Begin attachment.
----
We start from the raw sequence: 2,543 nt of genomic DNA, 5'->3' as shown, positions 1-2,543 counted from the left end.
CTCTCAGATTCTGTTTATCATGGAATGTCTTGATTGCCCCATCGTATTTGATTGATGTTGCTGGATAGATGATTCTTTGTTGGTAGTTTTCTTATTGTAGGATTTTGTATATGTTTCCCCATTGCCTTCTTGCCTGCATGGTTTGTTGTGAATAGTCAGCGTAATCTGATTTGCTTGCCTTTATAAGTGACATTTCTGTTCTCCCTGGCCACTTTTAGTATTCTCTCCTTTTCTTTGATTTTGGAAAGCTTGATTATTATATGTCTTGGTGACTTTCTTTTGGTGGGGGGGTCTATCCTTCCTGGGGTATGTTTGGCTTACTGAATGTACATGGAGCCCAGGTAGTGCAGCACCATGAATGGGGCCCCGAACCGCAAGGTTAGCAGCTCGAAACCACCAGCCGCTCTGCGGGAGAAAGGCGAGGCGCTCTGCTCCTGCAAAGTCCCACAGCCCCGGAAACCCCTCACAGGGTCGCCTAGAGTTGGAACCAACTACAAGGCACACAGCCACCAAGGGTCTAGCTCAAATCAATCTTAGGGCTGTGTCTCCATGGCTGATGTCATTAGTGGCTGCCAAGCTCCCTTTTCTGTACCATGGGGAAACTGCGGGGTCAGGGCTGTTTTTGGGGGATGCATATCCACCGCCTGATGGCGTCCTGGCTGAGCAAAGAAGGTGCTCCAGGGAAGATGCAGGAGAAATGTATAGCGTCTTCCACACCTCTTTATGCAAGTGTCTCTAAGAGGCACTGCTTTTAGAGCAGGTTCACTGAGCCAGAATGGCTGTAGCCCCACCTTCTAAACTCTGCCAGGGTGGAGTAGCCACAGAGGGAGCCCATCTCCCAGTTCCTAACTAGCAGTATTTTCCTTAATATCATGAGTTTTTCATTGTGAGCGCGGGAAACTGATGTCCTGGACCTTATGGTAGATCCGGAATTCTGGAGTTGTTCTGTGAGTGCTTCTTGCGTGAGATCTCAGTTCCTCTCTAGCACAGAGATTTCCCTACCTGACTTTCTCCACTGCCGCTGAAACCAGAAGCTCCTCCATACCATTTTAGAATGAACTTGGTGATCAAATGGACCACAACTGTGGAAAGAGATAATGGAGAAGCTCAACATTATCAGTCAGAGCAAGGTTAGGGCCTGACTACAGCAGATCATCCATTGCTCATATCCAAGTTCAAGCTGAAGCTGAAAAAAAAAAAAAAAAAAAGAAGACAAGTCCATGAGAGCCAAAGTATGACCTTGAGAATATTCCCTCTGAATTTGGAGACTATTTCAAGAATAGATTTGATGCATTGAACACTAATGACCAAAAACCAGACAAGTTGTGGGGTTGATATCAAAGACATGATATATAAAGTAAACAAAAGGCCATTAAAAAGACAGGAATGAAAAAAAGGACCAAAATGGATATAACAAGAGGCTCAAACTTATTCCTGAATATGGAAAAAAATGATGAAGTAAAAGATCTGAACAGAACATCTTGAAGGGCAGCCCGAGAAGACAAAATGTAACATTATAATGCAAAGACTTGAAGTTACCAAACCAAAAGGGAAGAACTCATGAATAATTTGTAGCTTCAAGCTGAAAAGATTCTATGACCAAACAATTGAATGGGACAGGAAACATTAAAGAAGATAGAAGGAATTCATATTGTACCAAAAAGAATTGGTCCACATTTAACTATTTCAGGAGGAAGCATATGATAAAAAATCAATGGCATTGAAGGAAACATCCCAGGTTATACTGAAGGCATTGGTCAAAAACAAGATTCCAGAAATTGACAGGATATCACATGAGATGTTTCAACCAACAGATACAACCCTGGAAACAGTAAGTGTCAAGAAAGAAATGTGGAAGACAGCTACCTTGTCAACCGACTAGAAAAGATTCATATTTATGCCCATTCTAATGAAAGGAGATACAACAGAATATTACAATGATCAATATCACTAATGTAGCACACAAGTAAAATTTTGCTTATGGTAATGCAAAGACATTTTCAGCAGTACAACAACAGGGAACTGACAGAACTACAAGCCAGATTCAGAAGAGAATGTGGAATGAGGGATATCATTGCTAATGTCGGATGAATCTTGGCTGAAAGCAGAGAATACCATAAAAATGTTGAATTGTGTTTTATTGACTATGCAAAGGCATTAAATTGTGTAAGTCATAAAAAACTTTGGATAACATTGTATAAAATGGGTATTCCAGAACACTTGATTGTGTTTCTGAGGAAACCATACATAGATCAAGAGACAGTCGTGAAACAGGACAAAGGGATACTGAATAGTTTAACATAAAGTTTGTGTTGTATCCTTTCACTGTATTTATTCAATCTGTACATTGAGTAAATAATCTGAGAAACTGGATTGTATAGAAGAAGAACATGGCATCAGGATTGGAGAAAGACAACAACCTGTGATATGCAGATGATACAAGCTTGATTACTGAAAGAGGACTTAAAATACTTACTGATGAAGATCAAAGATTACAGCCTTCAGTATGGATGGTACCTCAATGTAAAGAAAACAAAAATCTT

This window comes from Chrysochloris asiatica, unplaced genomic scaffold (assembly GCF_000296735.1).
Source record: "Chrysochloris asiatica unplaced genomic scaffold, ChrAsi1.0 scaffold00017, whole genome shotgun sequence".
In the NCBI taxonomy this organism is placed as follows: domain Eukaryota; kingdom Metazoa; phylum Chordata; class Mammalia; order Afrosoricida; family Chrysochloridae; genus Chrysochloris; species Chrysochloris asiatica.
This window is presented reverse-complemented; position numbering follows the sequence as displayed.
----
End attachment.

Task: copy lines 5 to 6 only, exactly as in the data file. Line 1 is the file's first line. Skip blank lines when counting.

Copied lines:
In the NCBI taxonomy this organism is placed as follows: domain Eukaryota; kingdom Metazoa; phylum Chordata; class Mammalia; order Afrosoricida; family Chrysochloridae; genus Chrysochloris; species Chrysochloris asiatica.
This window is presented reverse-complemented; position numbering follows the sequence as displayed.